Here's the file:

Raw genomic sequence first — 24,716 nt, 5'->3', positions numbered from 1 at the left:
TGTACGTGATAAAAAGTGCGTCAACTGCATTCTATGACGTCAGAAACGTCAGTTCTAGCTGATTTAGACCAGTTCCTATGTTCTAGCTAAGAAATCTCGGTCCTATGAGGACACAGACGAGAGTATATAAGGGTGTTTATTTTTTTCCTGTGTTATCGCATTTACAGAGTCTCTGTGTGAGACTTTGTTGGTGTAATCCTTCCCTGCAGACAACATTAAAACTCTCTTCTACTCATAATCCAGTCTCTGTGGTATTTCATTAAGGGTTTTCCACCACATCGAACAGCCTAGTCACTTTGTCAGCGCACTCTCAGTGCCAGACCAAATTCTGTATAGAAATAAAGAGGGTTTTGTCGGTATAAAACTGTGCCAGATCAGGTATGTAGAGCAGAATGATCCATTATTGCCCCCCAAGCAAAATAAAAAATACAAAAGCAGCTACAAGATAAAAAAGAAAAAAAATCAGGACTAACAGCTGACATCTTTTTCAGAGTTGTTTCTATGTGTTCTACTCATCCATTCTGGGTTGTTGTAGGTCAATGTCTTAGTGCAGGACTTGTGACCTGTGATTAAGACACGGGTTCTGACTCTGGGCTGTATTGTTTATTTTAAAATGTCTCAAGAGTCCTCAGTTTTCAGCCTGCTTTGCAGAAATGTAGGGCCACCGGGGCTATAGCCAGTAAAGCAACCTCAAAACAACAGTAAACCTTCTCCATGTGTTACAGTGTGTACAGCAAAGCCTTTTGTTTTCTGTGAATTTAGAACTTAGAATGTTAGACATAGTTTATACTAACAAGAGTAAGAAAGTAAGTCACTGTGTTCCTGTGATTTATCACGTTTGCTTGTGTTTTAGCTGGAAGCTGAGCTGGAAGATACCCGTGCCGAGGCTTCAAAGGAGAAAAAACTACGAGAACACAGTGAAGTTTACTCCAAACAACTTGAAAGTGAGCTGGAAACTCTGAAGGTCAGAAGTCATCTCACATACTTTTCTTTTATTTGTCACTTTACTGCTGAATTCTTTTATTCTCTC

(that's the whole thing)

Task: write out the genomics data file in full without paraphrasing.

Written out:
Raw genomic sequence first — 24,716 nt, 5'->3', positions numbered from 1 at the left:
TGTACGTGATAAAAAGTGCGTCAACTGCATTCTATGACGTCAGAAACGTCAGTTCTAGCTGATTTAGACCAGTTCCTATGTTCTAGCTAAGAAATCTCGGTCCTATGAGGACACAGACGAGAGTATATAAGGGTGTTTATTTTTTTCCTGTGTTATCGCATTTACAGAGTCTCTGTGTGAGACTTTGTTGGTGTAATCCTTCCCTGCAGACAACATTAAAACTCTCTTCTACTCATAATCCAGTCTCTGTGGTATTTCATTAAGGGTTTTCCACCACATCGAACAGCCTAGTCACTTTGTCAGCGCACTCTCAGTGCCAGACCAAATTCTGTATAGAAATAAAGAGGGTTTTGTCGGTATAAAACTGTGCCAGATCAGGTATGTAGAGCAGAATGATCCATTATTGCCCCCCAAGCAAAATAAAAAATACAAAAGCAGCTACAAGATAAAAAAGAAAAAAAATCAGGACTAACAGCTGACATCTTTTTCAGAGTTGTTTCTATGTGTTCTACTCATCCATTCTGGGTTGTTGTAGGTCAATGTCTTAGTGCAGGACTTGTGACCTGTGATTAAGACACGGGTTCTGACTCTGGGCTGTATTGTTTATTTTAAAATGTCTCAAGAGTCCTCAGTTTTCAGCCTGCTTTGCAGAAATGTAGGGCCACCGGGGCTATAGCCAGTAAAGCAACCTCAAAACAACAGTAAACCTTCTCCATGTGTTACAGTGTGTACAGCAAAGCCTTTTGTTTTCTGTGAATTTAGAACTTAGAATGTTAGACATAGTTTATACTAACAAGAGTAAGAAAGTAAGTCACTGTGTTCCTGTGATTTATCACGTTTGCTTGTGTTTTAGCTGGAAGCTGAGCTGGAAGATACCCGTGCCGAGGCTTCAAAGGAGAAAAAACTACGAGAACACAGTGAAGTTTACTCCAAACAACTTGAAAGTGAGCTGGAAACTCTGAAGGTCAGAAGTCATCTCACATACTTTTCTTTTATTTGTCACTTTACTGCTGAATTCTTTTATTCTCTC